<--start of Unibot Ad Code--> <--end of Unibot Ad Code-->

Advertisement

  • News
  • Columns
  • Interviews
  • BW Communities
  • Events
  • BW TV
  • Subscribe to Print
  • Editorial Calendar 19-20
BW Businessworld

The Second Coming

Photo Credit :

The Tata Nano is quite a feat of engineering. Almost no one would have believed that a car could be built that would sell for just over Rs 1 lakh in 2009. When the price tag was being talked about, quite a few rumours did the rounds. People wondered  whether the car would have a proper roof or a canvas one to save costs. And whether it would even have doors. The engine was supposed to be derived from two-wheelers. Until the car was actually shown to the public in the Auto Expo of 2008, there were all sorts of rumours swirling about the Nano because of its much-talked- about price tag.

The Tata Nano was probably one of the most-publicised launches in the history of automobiles. The Singur issue and the shift to Sanand in Gujarat and the heroic efforts to bring out the Nano on time was written about extensively in every newspaper and magazine.

The fact that the Nano was Ratan Tata's dream and the ultimate car for the bottom of the pyramid in the Indian market also gave it a sheen far beyond ordinary car launches. As a result, expectations about the Nano was skyhigh both within the company and outside.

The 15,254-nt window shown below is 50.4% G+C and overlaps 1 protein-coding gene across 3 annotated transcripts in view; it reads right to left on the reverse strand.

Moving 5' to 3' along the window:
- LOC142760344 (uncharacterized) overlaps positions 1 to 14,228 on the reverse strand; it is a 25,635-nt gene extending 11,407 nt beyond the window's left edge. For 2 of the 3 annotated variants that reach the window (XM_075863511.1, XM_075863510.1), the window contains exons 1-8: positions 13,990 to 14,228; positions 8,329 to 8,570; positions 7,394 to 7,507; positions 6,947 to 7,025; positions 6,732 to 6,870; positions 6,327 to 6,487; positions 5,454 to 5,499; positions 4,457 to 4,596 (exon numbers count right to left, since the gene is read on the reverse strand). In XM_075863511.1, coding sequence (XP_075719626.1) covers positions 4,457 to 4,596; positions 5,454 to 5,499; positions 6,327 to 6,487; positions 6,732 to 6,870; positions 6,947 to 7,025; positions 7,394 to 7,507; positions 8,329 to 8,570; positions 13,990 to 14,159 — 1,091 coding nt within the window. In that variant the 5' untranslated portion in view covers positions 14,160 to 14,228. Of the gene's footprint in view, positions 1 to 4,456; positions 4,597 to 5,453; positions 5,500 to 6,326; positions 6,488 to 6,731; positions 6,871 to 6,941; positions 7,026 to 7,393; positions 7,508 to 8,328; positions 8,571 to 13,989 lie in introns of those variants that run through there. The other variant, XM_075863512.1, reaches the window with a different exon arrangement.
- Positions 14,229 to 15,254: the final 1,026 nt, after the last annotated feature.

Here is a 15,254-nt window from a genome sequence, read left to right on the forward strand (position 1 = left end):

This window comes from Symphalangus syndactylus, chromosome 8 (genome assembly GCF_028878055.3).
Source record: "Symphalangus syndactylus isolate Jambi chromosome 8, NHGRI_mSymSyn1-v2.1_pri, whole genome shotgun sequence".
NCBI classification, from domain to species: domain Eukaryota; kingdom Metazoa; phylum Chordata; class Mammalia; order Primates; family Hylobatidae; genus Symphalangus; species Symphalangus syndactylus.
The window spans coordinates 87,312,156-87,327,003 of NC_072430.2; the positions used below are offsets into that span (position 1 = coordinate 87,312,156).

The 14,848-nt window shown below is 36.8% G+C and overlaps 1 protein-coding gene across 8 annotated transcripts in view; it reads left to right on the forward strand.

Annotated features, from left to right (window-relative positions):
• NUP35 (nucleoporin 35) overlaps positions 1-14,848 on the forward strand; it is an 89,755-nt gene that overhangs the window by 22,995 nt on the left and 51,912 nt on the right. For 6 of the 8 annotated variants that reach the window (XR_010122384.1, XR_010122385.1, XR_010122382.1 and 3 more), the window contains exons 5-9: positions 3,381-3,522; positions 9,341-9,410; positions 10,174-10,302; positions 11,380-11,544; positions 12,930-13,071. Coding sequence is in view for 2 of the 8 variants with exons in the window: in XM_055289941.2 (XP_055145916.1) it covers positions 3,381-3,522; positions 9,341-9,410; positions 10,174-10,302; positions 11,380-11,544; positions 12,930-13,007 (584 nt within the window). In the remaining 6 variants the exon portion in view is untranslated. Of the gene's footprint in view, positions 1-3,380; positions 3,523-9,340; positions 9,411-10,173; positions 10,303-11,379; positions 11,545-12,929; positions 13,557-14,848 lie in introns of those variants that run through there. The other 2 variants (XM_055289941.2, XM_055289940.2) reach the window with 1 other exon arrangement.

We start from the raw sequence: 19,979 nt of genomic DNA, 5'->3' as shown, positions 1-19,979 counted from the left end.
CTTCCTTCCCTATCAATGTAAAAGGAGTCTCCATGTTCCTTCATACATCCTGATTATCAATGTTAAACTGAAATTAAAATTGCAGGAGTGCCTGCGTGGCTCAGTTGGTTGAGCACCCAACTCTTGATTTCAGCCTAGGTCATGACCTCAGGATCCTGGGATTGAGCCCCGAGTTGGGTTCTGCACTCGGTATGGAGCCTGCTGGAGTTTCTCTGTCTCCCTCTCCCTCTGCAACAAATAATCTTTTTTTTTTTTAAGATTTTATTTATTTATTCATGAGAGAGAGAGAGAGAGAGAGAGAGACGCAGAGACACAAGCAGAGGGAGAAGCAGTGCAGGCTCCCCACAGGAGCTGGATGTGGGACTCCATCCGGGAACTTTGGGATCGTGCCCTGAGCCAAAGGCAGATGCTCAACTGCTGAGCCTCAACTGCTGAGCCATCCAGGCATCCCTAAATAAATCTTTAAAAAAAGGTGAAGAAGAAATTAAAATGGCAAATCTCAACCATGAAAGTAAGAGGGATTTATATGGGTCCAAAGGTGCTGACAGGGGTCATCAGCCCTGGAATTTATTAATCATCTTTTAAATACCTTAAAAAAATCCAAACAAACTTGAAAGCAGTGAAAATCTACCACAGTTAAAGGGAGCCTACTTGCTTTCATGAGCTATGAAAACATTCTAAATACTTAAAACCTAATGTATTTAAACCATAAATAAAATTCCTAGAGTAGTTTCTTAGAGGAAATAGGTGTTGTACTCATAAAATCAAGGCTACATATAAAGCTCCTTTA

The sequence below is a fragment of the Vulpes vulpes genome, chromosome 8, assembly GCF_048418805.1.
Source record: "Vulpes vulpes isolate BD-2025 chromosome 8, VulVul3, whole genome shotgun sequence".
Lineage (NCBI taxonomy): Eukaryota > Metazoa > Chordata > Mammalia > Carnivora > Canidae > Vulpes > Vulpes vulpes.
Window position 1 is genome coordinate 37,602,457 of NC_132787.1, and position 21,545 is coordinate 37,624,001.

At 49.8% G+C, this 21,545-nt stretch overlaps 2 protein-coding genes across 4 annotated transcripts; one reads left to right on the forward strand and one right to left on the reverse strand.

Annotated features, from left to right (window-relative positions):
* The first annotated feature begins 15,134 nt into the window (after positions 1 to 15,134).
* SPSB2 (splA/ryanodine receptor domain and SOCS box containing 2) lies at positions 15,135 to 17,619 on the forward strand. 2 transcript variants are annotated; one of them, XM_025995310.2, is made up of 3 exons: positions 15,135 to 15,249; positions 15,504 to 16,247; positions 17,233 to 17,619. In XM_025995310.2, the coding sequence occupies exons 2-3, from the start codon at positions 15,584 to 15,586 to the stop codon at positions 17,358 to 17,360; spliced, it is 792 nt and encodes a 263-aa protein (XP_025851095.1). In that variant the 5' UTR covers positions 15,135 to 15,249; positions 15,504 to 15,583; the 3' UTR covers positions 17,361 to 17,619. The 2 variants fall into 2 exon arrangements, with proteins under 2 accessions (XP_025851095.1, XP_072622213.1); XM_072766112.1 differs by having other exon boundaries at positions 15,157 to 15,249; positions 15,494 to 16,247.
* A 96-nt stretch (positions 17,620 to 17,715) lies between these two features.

Unfortunately, in the two years since launch, the Nano has been a bit of a damp squib in the market. It has crossed 10,000 cars a month volume just once in the 24 months it has been on sale. In most months, it has sold between 4,000 and 6,000 units. For a car that was expected to sell 1 million units a year (or about 83,000 units every month), this is a great comedown.

So was the entire Nano story all hype and little substance? Tata Motors doesn't think so. The top team at the company acknowledges that many things have gone wrong, but they still hold on to the dream of 1 million cars a year in sales. They have carefully discussed all the problems and are now trying to rectify them.

Executive editor Rajeev Dubey travelled to Mumbai and Sanand to meet Carl-Peter Forster, Prakash Telang and Girish Wagh to see what they were doing to revive the Nano. As he points out, this is a make or break effort for the company. If they fail this time around, the Nano story will go the way of the other celebrated automobile failure in history — the Ford Edsel.

(This story was published in Businessworld Issue Dated 01-08-2011)